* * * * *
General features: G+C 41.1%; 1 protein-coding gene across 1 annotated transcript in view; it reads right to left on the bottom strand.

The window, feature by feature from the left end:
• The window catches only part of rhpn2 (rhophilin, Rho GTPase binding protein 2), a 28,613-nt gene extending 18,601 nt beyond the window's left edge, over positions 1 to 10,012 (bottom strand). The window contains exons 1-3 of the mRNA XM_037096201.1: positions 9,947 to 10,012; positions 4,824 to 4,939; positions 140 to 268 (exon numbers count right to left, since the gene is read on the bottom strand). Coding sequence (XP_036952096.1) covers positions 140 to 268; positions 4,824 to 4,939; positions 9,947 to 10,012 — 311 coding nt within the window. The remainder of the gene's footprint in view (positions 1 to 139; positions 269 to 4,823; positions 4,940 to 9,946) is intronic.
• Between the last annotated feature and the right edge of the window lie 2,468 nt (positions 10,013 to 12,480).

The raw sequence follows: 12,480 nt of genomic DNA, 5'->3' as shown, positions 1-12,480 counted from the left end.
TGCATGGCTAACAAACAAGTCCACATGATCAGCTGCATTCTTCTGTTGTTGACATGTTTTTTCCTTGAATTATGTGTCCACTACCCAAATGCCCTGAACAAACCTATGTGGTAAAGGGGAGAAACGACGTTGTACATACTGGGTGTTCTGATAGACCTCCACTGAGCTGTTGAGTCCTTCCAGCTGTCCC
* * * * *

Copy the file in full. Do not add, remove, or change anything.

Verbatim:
General features: G+C 41.1%; 1 protein-coding gene across 1 annotated transcript in view; it reads right to left on the bottom strand.

The window, feature by feature from the left end:
• The window catches only part of rhpn2 (rhophilin, Rho GTPase binding protein 2), a 28,613-nt gene extending 18,601 nt beyond the window's left edge, over positions 1 to 10,012 (bottom strand). The window contains exons 1-3 of the mRNA XM_037096201.1: positions 9,947 to 10,012; positions 4,824 to 4,939; positions 140 to 268 (exon numbers count right to left, since the gene is read on the bottom strand). Coding sequence (XP_036952096.1) covers positions 140 to 268; positions 4,824 to 4,939; positions 9,947 to 10,012 — 311 coding nt within the window. The remainder of the gene's footprint in view (positions 1 to 139; positions 269 to 4,823; positions 4,940 to 9,946) is intronic.
• Between the last annotated feature and the right edge of the window lie 2,468 nt (positions 10,013 to 12,480).

The raw sequence follows: 12,480 nt of genomic DNA, 5'->3' as shown, positions 1-12,480 counted from the left end.
TGCATGGCTAACAAACAAGTCCACATGATCAGCTGCATTCTTCTGTTGTTGACATGTTTTTTCCTTGAATTATGTGTCCACTACCCAAATGCCCTGAACAAACCTATGTGGTAAAGGGGAGAAACGACGTTGTACATACTGGGTGTTCTGATAGACCTCCACTGAGCTGTTGAGTCCTTCCAGCTGTCCC